I spent a couple of days feeling sorry for myself (I’m not proud of that, but I’m human). Then I had a thoughtNYC Marathoner runner and SPEAR Physical Therapy NYC patient Kenneth Festa …if Zoe Koplowitz, who has severe MS and uses a walker, can do the marathon in 30 hours, then I can walk it in 10. If you don’t know about her, see her website at She’s a wonderful lady, a real NYC treasure and an inspiration to many.

Laura was the first person to tell me that walking the marathon this year might be possible, that it wasn’t the dumbest thing she’d ever heard. Important: She made me promise not to tell my doctor that she’d just cleared me to do a marathon, because she hadn’t. But if I could get approval from my doctor, then she’d help me work toward that goal. When I ran it by him in September, he assessed my progress (he was very impressed by the strength I’d regained in the foot), shook his head and said that no one had ever asked him if they could do a marathon 5 months after Achilles tendon repair. Then he said yes, but I need to stop if my heel starts hurting. Deal!

So, yeah, it’s been a huge amount of physical work, from taking those first few halting steps in my living room in August, to my longest walk of 21 miles, around the perimeter of most of the island of Manhattan. Just as hard, though, has been learning to accept my limitations. I’m not a great runner, and never have been, so I didn’t think it was that big a part of my ego. I learned otherwise in the 5th Avenue Mile race this past September. I needed to do a few more races to qualify for the 2016 marathon, using the NYRR Club’s 9+1 entry path.

To put it in perspective: in a race in April, I came in 20th out of over 200 guys in my age group. In the 5th Avenue Mile, I came in 3rd from last out of 5200 athletes. The sidewalks were crowded with spectators, and they were encouraging me to run (which I couldn’t) and the race course was empty, because all of the other runners in my heat were long gone. There was just nowhere to hide. I had to keep my head up, keep smiling, and keep walking. It was one of the hardest things I can remember doing. Surgery was WAY easier.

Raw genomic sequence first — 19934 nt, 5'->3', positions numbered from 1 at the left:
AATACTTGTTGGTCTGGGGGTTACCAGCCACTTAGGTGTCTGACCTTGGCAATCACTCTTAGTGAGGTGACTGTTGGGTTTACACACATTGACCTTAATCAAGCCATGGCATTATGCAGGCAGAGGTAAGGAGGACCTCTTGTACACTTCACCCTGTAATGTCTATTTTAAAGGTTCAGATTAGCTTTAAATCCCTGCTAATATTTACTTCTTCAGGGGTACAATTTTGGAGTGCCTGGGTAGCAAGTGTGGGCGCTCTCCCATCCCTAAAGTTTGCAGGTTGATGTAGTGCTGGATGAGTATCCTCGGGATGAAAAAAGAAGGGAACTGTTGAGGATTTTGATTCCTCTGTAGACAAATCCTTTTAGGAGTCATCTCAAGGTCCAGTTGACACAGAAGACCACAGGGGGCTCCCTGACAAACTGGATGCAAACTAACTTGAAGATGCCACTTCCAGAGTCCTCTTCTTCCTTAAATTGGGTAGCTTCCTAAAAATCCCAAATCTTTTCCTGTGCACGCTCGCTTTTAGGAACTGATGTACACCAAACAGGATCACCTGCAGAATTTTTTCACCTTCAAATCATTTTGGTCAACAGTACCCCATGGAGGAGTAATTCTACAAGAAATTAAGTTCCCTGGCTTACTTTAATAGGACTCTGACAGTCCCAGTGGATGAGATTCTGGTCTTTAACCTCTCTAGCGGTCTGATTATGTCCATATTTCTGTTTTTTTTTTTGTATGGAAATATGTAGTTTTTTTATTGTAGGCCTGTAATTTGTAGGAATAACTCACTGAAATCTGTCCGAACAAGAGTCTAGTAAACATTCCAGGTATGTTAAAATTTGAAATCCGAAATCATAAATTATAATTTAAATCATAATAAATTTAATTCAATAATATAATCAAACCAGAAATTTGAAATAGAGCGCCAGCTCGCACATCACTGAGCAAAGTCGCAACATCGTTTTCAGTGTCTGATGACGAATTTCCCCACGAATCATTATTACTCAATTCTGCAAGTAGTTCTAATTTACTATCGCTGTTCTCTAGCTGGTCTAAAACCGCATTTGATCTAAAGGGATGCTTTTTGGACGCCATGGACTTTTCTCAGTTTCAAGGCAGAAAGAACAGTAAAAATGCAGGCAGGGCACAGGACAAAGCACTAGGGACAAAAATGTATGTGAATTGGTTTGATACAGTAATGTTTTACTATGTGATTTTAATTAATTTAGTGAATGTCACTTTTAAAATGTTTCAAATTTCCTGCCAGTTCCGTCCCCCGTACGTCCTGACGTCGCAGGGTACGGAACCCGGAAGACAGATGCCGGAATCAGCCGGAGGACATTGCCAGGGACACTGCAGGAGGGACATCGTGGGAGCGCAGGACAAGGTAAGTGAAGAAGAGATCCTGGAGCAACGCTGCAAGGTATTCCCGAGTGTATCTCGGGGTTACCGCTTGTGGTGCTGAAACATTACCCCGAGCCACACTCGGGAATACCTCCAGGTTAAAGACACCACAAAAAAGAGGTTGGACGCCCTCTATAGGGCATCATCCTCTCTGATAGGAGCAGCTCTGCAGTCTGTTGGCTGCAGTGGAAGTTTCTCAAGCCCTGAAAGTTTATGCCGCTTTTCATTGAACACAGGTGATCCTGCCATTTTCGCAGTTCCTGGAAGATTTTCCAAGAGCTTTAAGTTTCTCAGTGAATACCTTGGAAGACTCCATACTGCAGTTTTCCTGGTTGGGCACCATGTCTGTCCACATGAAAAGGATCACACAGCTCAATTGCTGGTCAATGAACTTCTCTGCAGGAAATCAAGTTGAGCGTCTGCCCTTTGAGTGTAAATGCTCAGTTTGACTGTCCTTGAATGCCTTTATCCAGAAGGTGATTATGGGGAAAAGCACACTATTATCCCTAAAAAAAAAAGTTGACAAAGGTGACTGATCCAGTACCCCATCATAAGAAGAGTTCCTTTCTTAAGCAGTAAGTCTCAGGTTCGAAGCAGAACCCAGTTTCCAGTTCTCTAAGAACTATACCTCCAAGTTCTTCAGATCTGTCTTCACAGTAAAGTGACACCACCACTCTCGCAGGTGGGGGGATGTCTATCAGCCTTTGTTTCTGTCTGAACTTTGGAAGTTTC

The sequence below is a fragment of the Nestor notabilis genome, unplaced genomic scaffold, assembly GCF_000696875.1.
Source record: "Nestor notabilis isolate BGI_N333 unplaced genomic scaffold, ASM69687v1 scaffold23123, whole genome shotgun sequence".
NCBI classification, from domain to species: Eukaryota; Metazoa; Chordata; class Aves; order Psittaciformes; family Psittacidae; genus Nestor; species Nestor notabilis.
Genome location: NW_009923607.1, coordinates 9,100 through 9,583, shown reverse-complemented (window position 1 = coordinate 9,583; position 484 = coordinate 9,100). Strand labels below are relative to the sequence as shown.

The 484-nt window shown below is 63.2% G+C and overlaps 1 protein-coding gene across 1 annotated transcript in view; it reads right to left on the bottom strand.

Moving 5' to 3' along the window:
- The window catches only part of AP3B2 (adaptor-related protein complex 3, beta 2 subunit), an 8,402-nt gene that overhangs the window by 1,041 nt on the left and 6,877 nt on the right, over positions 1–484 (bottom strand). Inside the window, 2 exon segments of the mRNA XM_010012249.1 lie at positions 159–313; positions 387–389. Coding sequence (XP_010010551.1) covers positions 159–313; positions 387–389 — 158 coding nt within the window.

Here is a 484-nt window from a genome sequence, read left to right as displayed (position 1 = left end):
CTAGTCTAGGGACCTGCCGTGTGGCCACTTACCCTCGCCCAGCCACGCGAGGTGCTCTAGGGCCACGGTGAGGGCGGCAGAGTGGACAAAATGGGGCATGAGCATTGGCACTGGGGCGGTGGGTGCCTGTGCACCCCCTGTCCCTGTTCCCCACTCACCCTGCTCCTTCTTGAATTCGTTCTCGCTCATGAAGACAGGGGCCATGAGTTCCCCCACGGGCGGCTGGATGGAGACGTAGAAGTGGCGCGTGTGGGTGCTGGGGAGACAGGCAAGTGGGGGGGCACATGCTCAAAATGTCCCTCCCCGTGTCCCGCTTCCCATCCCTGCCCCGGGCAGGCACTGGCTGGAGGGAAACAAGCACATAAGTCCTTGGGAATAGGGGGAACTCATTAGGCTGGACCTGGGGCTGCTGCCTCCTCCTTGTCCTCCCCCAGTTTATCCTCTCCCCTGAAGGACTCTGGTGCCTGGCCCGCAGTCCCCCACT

I expect that I’m going to encounter a longer, harder version of that experience on November 2nd. And I think it will be good. As Zoe Koplowitz says, you can either go through life with your arms open, or you can go through life with your arms closed. I’m going to try my level best to embrace this marathon with my arms open. It’s still an immense privilege. And that would be my final bit of advice–embrace the experience, whether you’re a 3-hour or a 5-hour marathoner. Or a 10-hour marathoner.

Marathon Month SPEARunner: Jo Ralston

Posted by | Posted in Community, Inspiration, Running, Success Stories, Tips & Favorites | Posted on 21-10-2014

It’s our second annual Marathon Month, a time we get to spotlight our patients who are running this year’s TCS New York City Marathon! In this entry we check in with 84th Street SPEARunner Jo Ralston, who has been treating with Joe Losurdo, DPT in preparation for her first NYC marathon!